Sorry I meant 2M and 2A on the same 'MMAA' and cases like this MMA* ? Did you consider all such cases if yes then I didn't understood your approach :( –  Quixotic Nov 2 '10 at 14:45
    
@Debanjan: I am quite sure my approach is correct. First, count all 4 letter words that have different letters, then count all 4 letter words that have 2 M and 2 other letters, but the 2 other letters must be different (possibly 1 A, but not 2 A's). Finally, count all words with 2 pairs of letters. –  Djaian Nov 2 '10 at 14:46

Note: This answer presumes that the question is "How many four-letter words can be formed using the letters of the word 'MATHEMATICS'." So MAME should be counted as a word.

The provided answer, ${}_{11}P_4 / (2!)^3$, is not correct.

Let's temporarily change the question to "How many distinct rearrangements are the of the letters of MATHEMATICS?", that is, how many 11-letter words can we form. If the letters were all distinct, the answer would be 11!, that is, ${}_{11}P_11$. But the letters are not all different, so we must adjust. We can do so as in the original problem: First, attach subscripts to identical letters, so that the letters are in fact all distinct, making 11! "words".

Now we need to erase subscripts. First take the Ms. There are two of them, M1 and M2, and swapping these does not change a "word" when we're ignoring subscripts. So there are 11!/2 words if we ignore the subscripts on M. Proceeding similarly, we find that there are $11!/(2*2*2)$ distinct words when all the subscripts are erased.

We need factorials when we have more than two of a letter. Suppose there were three Xs. Then there are 3! ways of rearranging the Xs, and all these ways lead to the same word when subscripts are erased. So the adjustment would be to divide by 3!. (Really this is happening with the Ms too, since 2! = 2.)

In general: Suppose we have a total of $n$ letters, including $c_1$ copies of one letter, $c_2$ copies of the second letter, . . . , and $c_i$ copies of the $i^{\rm th}$ letter. Then the total number of words we can make is

$$n! \over { c_1!c_2!\ldots c_i! }$$

Notice that this formula works even for letters that aren't replicated, since 1! = 1.

So far so good. The trouble is that the original problem does not ask for words formed from all the letters, just from four at a time. And here the trick doesn't work. We do need to adjust, but we can't simply divide by 2! when there are two copies of a letter, because some of the words don't contain all the copies of that letter! The adjusting trick, as described, works only when all copies of the letter are necessarily in the word, i.e., when each word contains all letters.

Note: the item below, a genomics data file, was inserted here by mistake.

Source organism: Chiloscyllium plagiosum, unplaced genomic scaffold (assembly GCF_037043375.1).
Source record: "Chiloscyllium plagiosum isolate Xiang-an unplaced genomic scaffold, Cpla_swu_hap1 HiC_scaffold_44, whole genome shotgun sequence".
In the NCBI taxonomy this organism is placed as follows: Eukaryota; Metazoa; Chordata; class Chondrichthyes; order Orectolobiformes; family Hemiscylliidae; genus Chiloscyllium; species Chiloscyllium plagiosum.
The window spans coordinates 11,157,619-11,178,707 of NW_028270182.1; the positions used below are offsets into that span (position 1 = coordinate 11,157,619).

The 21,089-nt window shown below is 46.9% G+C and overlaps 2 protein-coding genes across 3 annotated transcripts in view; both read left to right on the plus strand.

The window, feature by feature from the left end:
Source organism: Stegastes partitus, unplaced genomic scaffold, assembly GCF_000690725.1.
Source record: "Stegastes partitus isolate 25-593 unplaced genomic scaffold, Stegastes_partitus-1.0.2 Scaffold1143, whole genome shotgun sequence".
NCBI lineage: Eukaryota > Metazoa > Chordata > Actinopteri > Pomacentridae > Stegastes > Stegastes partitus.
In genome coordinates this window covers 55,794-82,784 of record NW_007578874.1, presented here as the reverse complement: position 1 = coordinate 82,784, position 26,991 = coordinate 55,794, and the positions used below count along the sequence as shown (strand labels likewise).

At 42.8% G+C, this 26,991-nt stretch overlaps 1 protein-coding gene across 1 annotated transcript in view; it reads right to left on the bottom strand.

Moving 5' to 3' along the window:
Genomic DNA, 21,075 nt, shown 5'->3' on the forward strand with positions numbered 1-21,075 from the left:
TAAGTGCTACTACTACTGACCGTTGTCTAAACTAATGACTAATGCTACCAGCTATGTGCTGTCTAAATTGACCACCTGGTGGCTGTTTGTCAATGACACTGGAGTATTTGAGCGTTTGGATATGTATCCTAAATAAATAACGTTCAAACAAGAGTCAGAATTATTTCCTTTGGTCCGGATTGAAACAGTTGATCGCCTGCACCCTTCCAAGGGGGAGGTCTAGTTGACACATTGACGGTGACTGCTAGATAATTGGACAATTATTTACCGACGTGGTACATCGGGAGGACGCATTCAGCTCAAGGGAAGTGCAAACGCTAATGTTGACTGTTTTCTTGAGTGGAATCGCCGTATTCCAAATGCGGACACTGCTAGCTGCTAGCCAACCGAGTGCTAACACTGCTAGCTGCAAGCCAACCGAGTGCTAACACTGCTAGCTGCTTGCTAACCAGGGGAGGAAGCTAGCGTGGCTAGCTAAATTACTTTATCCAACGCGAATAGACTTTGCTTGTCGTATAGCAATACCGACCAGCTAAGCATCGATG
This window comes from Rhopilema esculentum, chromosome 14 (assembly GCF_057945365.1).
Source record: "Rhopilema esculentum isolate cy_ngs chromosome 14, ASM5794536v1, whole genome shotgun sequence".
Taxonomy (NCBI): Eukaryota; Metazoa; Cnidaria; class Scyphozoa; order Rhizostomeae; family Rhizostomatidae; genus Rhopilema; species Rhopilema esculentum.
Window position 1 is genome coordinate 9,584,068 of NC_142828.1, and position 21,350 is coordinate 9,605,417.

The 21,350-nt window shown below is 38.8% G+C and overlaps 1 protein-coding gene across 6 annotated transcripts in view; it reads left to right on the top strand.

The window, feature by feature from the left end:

To see this even more clearly, suppose I had asked for words of two letters formed from the letters of MATHEMATICS. Would the answer be ${}_{11}P_2/(2!)^3$? Certainly not, since this expression is not even an integer.

Is there a way of phrasing the question so that the provided answer is correct? I don't see it, and I find it doubtful anyway, for the same reason as in the preceding paragraph.

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After the edit by OP,here is a similar problem and solution.

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No, I don't think so, I have a strong feeling that my translation is correct.However it will be nice if OP confirm it. –  Quixotic Nov 2 '10 at 11:54
    
Yes the question is not clear.Better lets wait and see what (s)he have to say on this :) –  Quixotic Nov 2 '10 at 12:05

I came across this on this website today purely by chance. I struggled with this particular problem for a long time before arriving at an answer that turned out to be wrong. After some more work I eventually found the following solution. I hope it is correct.

There are a total of 11 letters, 3 of which are duplicated: AA, MM, TT, HEICS

There are 4 mutually exclusive ways of permutation that add to the solution:

  1. Permutation of all different letters: $\frac{8!}{4!}$=1680

  2. Permutation of 2 from 5 letters (excluding all 3 duplicates), HEICS, and then each of this permutated with each pair of duplicates. There are $\frac{5!}{2!}$ = 20 permutations of HEICS and then permutations of these with each of the duplicate, e.g. HEMM, gives $\frac{4!}{2!}$ = 12, giving a total of 12 x 20 = 240 and with 3 pairs we get 240 x 3 = 720

  3. The 3 duplicate pairs with each other, e.g. AAMM, $\frac{4!}{2!2!}$ = 6 for each pair, giving 6 x 3 = 18

  4. One pair of duplicates permutated with one each of the other 2 pairs, e.g. MMAT, $\frac{4!}{2!}$ = 12 and with 3 pairs there are 12 x 3 = 36 permutations.

So altogether, there are:

1680 + 720 + 18 + 36 = 2452 permutations of 4 letters from MATHEMATICA.

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are you having difficulties editting your own answer? If you log-in, the software should allow you to do so. –  Willie Wong Mar 3 '11 at 12:06